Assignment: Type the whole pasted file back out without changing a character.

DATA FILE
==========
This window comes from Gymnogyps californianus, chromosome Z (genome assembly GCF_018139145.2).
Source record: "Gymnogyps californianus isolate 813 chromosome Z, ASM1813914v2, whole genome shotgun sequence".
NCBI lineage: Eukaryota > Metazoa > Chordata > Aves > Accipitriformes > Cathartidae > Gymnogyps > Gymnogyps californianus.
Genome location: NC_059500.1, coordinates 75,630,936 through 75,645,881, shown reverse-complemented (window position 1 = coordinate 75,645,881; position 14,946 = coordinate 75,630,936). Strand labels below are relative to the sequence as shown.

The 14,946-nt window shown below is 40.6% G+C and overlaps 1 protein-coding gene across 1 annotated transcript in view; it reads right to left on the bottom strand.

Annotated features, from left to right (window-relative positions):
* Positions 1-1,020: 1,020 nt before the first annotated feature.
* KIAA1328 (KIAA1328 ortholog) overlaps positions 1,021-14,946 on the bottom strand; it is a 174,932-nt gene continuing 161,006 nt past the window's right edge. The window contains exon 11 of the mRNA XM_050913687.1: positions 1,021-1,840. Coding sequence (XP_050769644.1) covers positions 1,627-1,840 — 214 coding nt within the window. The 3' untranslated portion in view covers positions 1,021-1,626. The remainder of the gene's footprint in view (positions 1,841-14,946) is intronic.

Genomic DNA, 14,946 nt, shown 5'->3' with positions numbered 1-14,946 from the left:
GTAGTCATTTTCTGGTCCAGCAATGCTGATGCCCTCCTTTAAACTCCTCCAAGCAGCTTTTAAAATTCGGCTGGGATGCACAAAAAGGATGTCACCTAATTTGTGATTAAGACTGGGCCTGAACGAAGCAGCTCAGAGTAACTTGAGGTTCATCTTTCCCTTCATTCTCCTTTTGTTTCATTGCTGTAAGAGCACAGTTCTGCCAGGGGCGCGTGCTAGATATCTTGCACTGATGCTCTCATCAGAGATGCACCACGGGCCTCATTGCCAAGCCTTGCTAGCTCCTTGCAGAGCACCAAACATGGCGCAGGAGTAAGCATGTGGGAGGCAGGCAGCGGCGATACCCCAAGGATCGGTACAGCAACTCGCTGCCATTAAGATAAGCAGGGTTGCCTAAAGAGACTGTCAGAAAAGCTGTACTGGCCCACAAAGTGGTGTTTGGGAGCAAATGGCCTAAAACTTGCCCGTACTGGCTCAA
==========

This window comes from Gymnogyps californianus, chromosome Z (genome assembly GCF_018139145.2).
Source record: "Gymnogyps californianus isolate 813 chromosome Z, ASM1813914v2, whole genome shotgun sequence".
NCBI lineage: Eukaryota > Metazoa > Chordata > Aves > Accipitriformes > Cathartidae > Gymnogyps > Gymnogyps californianus.
Genome location: NC_059500.1, coordinates 75,630,936 through 75,645,881, shown reverse-complemented (window position 1 = coordinate 75,645,881; position 14,946 = coordinate 75,630,936). Strand labels below are relative to the sequence as shown.

The 14,946-nt window shown below is 40.6% G+C and overlaps 1 protein-coding gene across 1 annotated transcript in view; it reads right to left on the bottom strand.

Annotated features, from left to right (window-relative positions):
* Positions 1-1,020: 1,020 nt before the first annotated feature.
* KIAA1328 (KIAA1328 ortholog) overlaps positions 1,021-14,946 on the bottom strand; it is a 174,932-nt gene continuing 161,006 nt past the window's right edge. The window contains exon 11 of the mRNA XM_050913687.1: positions 1,021-1,840. Coding sequence (XP_050769644.1) covers positions 1,627-1,840 — 214 coding nt within the window. The 3' untranslated portion in view covers positions 1,021-1,626. The remainder of the gene's footprint in view (positions 1,841-14,946) is intronic.

Genomic DNA, 14,946 nt, shown 5'->3' with positions numbered 1-14,946 from the left:
GTAGTCATTTTCTGGTCCAGCAATGCTGATGCCCTCCTTTAAACTCCTCCAAGCAGCTTTTAAAATTCGGCTGGGATGCACAAAAAGGATGTCACCTAATTTGTGATTAAGACTGGGCCTGAACGAAGCAGCTCAGAGTAACTTGAGGTTCATCTTTCCCTTCATTCTCCTTTTGTTTCATTGCTGTAAGAGCACAGTTCTGCCAGGGGCGCGTGCTAGATATCTTGCACTGATGCTCTCATCAGAGATGCACCACGGGCCTCATTGCCAAGCCTTGCTAGCTCCTTGCAGAGCACCAAACATGGCGCAGGAGTAAGCATGTGGGAGGCAGGCAGCGGCGATACCCCAAGGATCGGTACAGCAACTCGCTGCCATTAAGATAAGCAGGGTTGCCTAAAGAGACTGTCAGAAAAGCTGTACTGGCCCACAAAGTGGTGTTTGGGAGCAAATGGCCTAAAACTTGCCCGTACTGGCTCAA